The Future Of The Tester Role (Personal Take)
What is a Tester
A tester is someone or some thing that tests a system: a voltmeter, an ammeter – these are testers. The person doing the test is also considered a tester: the telecomms lineman testing for a broken line, the radio repairman, trying to figure out why the signal is not sending or receiving – they are essentially performing the role of a tester. Even programmed testing – where a computer or AI would perform the checks on a system – yup, I’d still call that part of testing, but whether or not a programmed test is sufficient enough is another question. As we can see testing is far from dead, it is a basic part of any working system.
What about software testing
Software created a situation where testing is more complex than just tracing a signal, or testing for a broken line. It is more akin to lab engineering, where the engineer thinks of all possible scenarios that the lab prototype is supposed to survive (or “Pass”, in testing parlance). This is exploratory testing. Automation becomes more of an engineer’s tool, increases test efficiency, and theoretically, should increase the scope of testing. As long as there is a product to develop in a lab, testing would be part of the delivery process. Whether it’s automation-assisted testing or not.
The rise of AGI / ML
AGI, if truly capable of exploratory testing, would be using the same parameters / premise as a human – except it would be fully integrated with the current automation checks we are familiar with. So as far as that goes, yeah, AGI should be able to test. Infallibly? I’d take a guess, “No.” How many time do we get a false positive in an automated check? Or How many times do we get a false negative? The fact that these do happen indicates that automation – and AI by extension – is inherently constructed on a fallible platform. Peer testing would still be a requirement. Grammarly and other text proofreader software are a good case in point; I find them very helpful, accept some of the suggestions, but override it to suit my writing style. (As a matter of fact, there were quite a few places where a paragraph in this piece was “allowed” by the proofreader, but I deemed it was out of place and moved it elsewhere.)
AGI that codes test scripts
What if AI could write its own automated tests? If human input is required, that would be an injection point for fallibility already (input shallow criteria, output is shallow results). If AGI were to be exploratory, exhausting all the statistical probabilities, it would be a larger scope of performed tests, but AI would still need to “think” about the basic criteria – in which case, how would it reason what actually would be the basis for a “Pass”? if it is Machine Learning, it would be basing its premises / principles the same as a human would. (ML is practically human learning replicated in a box.) So, if human exploratory testing is fallible, so it would be with AI exploratory testing. (Again, AI would have greater scope in testing, but their tests would not be infallible; they are a reflection of us.)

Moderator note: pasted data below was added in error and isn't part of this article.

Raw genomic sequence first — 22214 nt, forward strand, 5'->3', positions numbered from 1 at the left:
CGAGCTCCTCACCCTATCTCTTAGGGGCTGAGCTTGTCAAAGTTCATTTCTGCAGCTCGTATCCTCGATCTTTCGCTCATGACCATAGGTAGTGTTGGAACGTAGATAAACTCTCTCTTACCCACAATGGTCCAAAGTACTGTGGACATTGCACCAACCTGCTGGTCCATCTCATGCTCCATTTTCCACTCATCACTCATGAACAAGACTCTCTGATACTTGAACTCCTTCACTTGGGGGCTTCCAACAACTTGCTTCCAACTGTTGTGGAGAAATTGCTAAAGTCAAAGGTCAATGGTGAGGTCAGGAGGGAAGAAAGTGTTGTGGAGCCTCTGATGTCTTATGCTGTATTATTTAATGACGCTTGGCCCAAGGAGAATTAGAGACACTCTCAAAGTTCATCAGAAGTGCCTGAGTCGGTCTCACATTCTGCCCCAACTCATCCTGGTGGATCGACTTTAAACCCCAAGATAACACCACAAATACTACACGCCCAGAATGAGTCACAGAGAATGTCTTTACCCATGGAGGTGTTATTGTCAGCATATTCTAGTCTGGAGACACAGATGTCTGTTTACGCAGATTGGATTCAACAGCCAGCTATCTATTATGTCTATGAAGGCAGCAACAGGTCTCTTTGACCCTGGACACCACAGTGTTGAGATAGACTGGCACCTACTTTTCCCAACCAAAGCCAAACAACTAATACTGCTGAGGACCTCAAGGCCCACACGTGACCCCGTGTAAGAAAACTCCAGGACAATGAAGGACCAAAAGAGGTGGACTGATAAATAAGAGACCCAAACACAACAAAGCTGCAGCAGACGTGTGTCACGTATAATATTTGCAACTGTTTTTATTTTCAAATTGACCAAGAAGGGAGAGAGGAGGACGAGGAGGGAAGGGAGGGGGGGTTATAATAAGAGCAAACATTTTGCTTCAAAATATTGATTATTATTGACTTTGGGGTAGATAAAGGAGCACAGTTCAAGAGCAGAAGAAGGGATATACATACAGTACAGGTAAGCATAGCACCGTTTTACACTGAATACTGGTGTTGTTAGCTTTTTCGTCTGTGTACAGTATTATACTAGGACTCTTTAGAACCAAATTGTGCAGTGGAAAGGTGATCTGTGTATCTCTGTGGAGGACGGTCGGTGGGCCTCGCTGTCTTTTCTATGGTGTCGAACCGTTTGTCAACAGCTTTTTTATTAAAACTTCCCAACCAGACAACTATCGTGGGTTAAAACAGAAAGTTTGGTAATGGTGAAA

The near perfect test scope
So let’s say the AGI was able to account for all probable scenarios in its testing; and was able to deliver its test report. How would it look? I imagine (if it was responsible enough) something in the same vein as:
Test subject: _____
Feature/s tested: (list) = Pass(or Fail)
Scenario/s tested: (list)
Note that if the AGI simply said “All pass, systems go” – then an unforseen / low probability event strikes and sends the product crashing – it would probably say that the event was a low probability scenario and was treated as such, eliciting the automated error message: “Event scenario outside design scope.” Exactly the same response resulting from human testing.
Then there is the thing about UI/UX that is specific/unique to the observer. And in this case, AGI cannot replace humans.
- If the software was designed for human consumption, humans would be the ultimate UAT testers.
- If it was designed for AGI consumption, let AGI UAT test it – if they’re happy, all good
- if it was destined for the Aenar species (sorry, Trekkie here), who somehow subcontracted their product on earth, then Aenar UAT testers should decide whether the product tests “Pass” or not.
I’d suggest the rule of thumb should be, let the intended audience test.
- Will AI replace humans in the testing role: No.
- Will it be more of a peer testing practice: Ideally yes.
- Will AI and humans peer up in the testing role: defo (coded testing is a testament to this).
- How soon? TBD maybe the beginnings could be seen within our lifetime?